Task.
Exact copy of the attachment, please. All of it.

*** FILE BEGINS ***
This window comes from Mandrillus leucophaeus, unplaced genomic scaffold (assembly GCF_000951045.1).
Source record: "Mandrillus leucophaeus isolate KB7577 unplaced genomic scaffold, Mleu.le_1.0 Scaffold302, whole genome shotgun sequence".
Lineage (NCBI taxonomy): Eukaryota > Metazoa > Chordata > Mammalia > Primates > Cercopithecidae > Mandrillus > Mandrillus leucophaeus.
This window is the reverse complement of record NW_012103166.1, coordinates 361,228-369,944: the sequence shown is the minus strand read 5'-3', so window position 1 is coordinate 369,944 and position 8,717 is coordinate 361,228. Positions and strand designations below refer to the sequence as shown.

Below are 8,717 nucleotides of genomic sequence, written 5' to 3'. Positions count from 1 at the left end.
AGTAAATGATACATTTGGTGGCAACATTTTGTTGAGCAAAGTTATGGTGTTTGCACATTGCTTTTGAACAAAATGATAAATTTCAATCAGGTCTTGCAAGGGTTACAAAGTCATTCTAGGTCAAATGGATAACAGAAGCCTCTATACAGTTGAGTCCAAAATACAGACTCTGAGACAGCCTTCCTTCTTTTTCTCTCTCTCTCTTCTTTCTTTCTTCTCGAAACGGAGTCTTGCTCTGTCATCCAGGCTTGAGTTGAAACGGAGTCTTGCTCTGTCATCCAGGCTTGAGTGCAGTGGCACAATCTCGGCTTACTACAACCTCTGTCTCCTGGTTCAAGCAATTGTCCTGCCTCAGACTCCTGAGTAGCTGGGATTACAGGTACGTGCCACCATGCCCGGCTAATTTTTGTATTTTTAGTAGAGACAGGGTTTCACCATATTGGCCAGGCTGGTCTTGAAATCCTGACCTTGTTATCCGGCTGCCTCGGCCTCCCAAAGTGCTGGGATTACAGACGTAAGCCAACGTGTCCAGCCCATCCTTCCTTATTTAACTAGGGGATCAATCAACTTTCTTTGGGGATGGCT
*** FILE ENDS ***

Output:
This window comes from Mandrillus leucophaeus, unplaced genomic scaffold (assembly GCF_000951045.1).
Source record: "Mandrillus leucophaeus isolate KB7577 unplaced genomic scaffold, Mleu.le_1.0 Scaffold302, whole genome shotgun sequence".
Lineage (NCBI taxonomy): Eukaryota > Metazoa > Chordata > Mammalia > Primates > Cercopithecidae > Mandrillus > Mandrillus leucophaeus.
This window is the reverse complement of record NW_012103166.1, coordinates 361,228-369,944: the sequence shown is the minus strand read 5'-3', so window position 1 is coordinate 369,944 and position 8,717 is coordinate 361,228. Positions and strand designations below refer to the sequence as shown.

Below are 8,717 nucleotides of genomic sequence, written 5' to 3'. Positions count from 1 at the left end.
AGTAAATGATACATTTGGTGGCAACATTTTGTTGAGCAAAGTTATGGTGTTTGCACATTGCTTTTGAACAAAATGATAAATTTCAATCAGGTCTTGCAAGGGTTACAAAGTCATTCTAGGTCAAATGGATAACAGAAGCCTCTATACAGTTGAGTCCAAAATACAGACTCTGAGACAGCCTTCCTTCTTTTTCTCTCTCTCTCTTCTTTCTTTCTTCTCGAAACGGAGTCTTGCTCTGTCATCCAGGCTTGAGTTGAAACGGAGTCTTGCTCTGTCATCCAGGCTTGAGTGCAGTGGCACAATCTCGGCTTACTACAACCTCTGTCTCCTGGTTCAAGCAATTGTCCTGCCTCAGACTCCTGAGTAGCTGGGATTACAGGTACGTGCCACCATGCCCGGCTAATTTTTGTATTTTTAGTAGAGACAGGGTTTCACCATATTGGCCAGGCTGGTCTTGAAATCCTGACCTTGTTATCCGGCTGCCTCGGCCTCCCAAAGTGCTGGGATTACAGACGTAAGCCAACGTGTCCAGCCCATCCTTCCTTATTTAACTAGGGGATCAATCAACTTTCTTTGGGGATGGCT